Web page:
The first time I heard about the Eurovision Song Contest was in the late 1970’s when I read an article about my favourite musical group, ABBA. The article credited ABBA’s meteoric rise to international stardom to the Eurovision Song Contest and their 1974 win with the song “Waterloo”.
For this young Canadian, even though I had no idea what Eurovision was, it sounded like a big event! I knew just enough about world geography to know that if a music competition involved a whole continent, it must have been something special.
In the years that followed, and the many hours spent listening to MuchMusic, Eurovision came up a few times, whether in the “Rock News” reports or when the VJ’s (“Video Jockeys”) were presenting a video and providing some background into the song and the artist. I remained intrigued.
In 2002, I was finding myself a little bored with mainstream radio here in North America and found myself searching for other musical options. At the same time, I had changed cable packages and was introduced to “BPM TV”, a new music video channel focused on dance tunes from around the globe.
Over the course of BPM’s programming, I was introduced to the Swedish pop band Alcazar. With their very catchy pop-dance tunes, bright upbeat tempo, and amazing sense of style, glamour and showmanship, they quickly became my favourite band! They still are today!
In the process of getting to know Alcazar better through online research, the theme of Eurovision popped up again. Alcazar competed in 2003 with a song called “Not a Sinner nor a Saint”, in a competition called Melodifestivalen, Sweden’s national competition to pick a song to represent the country at Eurovision. This was where the journey began!
Check out Alcazar’s clip at the following link: https://www.youtube.com/watch?v=NzCptf2ia5c
In early 2005, I read on Alcazar’s web site that they were competing again in that year’s Melodifestivalen. I was most excited as through the magic of Internet, I was able to listen in real time to the Swedish broadcaster, Sveriges Radio, and was able to enjoy the Melodifestivalen finals from the comfort of my Canadian home.
I had so much fun, listening to the competition, sending positive vibes to Alcazar, and feeling the same tension felt half way around the world as the voting results were announced. This musical energy and excitement was a life-changing sensation.
Now that I was invested in seeing who Sweden chose to represent them at Eurovision (that year, Martin Stenmarck was selected, with a song called “Las Vegas”), the logical next step would be to tune in to Eurovision. I was hooked!
Little did I know at the time that Alcazar, then Melodifestivalen, would become my formal introduction to Eurovision, enabled by the improvements in Internet connectivity! With a broadband/high speed Internet connection and a faster computer a few years later, the sky was the limit with viewing possibilities. Not only was I able to watch Melodifestivalen and Eurovision streamed live, but I also had the ability to check out other countries’ national competitions.
Perhaps that was the moment I graduated to “Eurovision nerd” (which I say with great pride), as I found indescribable joy in beholding each country’s interpretation on the competitive process, the voting process, the judging process and their grand finale show. Ultimately, the end result was the same: to pick the song and artist to represent the country. And of course, the variety in songs was music to the ears of this all-around music lover!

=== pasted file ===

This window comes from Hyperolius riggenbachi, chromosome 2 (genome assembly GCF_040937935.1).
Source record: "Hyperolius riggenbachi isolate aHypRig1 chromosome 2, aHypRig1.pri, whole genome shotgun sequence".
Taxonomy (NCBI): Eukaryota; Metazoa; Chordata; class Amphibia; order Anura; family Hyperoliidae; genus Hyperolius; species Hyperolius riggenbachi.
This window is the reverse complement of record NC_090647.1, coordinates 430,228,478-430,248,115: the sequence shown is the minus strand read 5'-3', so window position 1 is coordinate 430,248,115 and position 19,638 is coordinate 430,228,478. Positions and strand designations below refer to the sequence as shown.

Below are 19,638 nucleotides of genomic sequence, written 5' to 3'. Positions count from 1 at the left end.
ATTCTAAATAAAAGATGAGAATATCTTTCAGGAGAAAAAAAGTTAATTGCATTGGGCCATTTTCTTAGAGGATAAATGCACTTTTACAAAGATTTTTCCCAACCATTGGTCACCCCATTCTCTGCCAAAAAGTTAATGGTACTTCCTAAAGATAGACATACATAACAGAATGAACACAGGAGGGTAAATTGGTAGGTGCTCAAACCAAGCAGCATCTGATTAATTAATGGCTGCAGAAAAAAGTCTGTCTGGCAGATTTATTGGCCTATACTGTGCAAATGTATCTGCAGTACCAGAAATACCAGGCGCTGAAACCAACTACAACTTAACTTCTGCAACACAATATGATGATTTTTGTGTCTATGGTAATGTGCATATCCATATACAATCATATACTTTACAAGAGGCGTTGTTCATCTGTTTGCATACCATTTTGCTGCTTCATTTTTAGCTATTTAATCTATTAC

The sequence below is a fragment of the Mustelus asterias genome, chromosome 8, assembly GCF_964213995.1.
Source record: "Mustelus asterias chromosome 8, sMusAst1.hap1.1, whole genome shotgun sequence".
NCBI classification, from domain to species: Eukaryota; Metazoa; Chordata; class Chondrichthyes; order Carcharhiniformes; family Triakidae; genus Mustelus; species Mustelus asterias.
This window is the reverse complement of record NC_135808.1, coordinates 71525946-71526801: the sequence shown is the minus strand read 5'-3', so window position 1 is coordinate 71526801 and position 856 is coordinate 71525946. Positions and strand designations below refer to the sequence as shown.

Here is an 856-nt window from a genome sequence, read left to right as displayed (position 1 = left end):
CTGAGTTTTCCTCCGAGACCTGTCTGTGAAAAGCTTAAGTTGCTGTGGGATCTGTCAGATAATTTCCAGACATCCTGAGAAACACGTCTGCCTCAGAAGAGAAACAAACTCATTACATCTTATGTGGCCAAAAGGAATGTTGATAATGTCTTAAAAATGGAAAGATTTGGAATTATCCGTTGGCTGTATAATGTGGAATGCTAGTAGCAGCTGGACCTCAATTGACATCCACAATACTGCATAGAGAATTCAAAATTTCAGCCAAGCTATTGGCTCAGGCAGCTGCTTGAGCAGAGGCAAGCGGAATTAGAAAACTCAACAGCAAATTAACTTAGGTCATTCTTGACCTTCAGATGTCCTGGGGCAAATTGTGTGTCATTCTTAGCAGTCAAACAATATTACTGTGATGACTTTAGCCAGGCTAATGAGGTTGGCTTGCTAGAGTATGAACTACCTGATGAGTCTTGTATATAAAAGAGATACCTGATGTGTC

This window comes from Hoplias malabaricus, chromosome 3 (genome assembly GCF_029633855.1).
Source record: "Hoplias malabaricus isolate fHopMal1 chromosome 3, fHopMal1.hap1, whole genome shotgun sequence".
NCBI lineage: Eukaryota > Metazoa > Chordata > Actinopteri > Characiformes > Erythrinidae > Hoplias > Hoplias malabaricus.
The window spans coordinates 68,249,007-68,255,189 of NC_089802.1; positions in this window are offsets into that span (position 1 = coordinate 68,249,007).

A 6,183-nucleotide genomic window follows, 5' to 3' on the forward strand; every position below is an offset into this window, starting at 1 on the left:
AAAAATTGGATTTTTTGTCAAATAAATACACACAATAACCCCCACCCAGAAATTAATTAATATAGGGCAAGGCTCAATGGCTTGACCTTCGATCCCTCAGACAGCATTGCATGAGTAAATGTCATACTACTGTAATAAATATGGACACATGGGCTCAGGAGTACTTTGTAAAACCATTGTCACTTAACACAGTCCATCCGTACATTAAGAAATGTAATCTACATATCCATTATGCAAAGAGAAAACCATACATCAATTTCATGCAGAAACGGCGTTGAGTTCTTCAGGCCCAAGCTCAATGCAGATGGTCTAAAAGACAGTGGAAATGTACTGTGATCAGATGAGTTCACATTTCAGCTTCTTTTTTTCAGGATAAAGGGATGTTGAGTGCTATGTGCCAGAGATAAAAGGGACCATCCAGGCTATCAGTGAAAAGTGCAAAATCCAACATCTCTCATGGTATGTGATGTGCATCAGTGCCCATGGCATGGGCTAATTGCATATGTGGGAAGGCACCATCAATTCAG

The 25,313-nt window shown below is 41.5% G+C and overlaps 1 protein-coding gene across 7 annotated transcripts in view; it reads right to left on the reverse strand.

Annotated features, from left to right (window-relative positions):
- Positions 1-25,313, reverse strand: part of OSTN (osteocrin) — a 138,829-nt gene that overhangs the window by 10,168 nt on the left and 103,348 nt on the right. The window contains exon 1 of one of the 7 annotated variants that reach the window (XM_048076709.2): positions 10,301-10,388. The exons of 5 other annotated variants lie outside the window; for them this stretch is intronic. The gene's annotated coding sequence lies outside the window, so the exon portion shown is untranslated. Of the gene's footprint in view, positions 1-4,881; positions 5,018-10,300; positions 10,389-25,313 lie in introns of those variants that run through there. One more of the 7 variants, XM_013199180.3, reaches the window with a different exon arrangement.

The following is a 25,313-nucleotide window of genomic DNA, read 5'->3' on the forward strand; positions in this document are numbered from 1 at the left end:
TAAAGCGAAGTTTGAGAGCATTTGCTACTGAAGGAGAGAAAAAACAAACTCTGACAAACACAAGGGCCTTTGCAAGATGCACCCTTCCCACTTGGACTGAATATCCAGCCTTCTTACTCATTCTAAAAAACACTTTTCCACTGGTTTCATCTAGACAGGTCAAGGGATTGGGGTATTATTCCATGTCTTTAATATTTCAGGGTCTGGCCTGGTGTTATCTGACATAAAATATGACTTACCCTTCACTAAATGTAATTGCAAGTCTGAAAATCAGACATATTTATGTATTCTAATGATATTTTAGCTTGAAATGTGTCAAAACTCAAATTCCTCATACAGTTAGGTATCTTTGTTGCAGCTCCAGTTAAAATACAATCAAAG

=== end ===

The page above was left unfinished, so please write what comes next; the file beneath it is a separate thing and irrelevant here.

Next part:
I even went one step farther and visited Sweden in 2008 and 2009 for the Melodifestivalen grand finale show and met some other Eurovision super-fans along the way too!
The Eurovision Song Contest has since become a permanent fixture in my world. The national competitions help pass the long Canadian winter. In spring time, I now routinely book a week off in May to watch the two Eurovision semi-finals and the finals (and get some spring cleaning and home maintenance done in-between the events).
In 2015, my partner and I were in New York City during Eurovision week. I took a break from our pilgrimage to Broadway to indulge in my passion for pop music and joined a Eurovision screening party co-hosted by the German and Swedish clubs of New York City. I had the time of my life, meeting and chatting with other Eurovision fans and in sharing in this global experience. To me, the icing on the cake was watching Swedish representative Måns Zelmerlöw win with the song “Heroes” and to hear the whole room singing the winning song as the festivities concluded.
To my friends who don’t know Eurovision, I usually describe it as an annual “pop music Olympics”. It is a chance to expand one’s horizons and explore the world of music on a global scale. It offers great entertainment, fresh new music, fun novelty acts and the opportunity to discover artists that could become the superstars of tomorrow.
I understand that some viewers take their Eurovision much more lightly than I do, and that’s OK. With an audience of roughly 200 million viewers, Eurovision is a tradition that can be experienced from many different perspectives, which I believe is consistent with the spirit of Eurovision itself.
To me, the fact that one contest can harness the power of music to focus on what brings us together as people rather than what sets us apart, is something to be admired, respected and revered.
For those reasons, I am proudly a fan of Eurovision.
For more information about Eurovision and its origins, check out the official website at: Eurovision.tv or the Wikipedia link at https://en.wikipedia.org/wiki/Eurovision_Song_Contest
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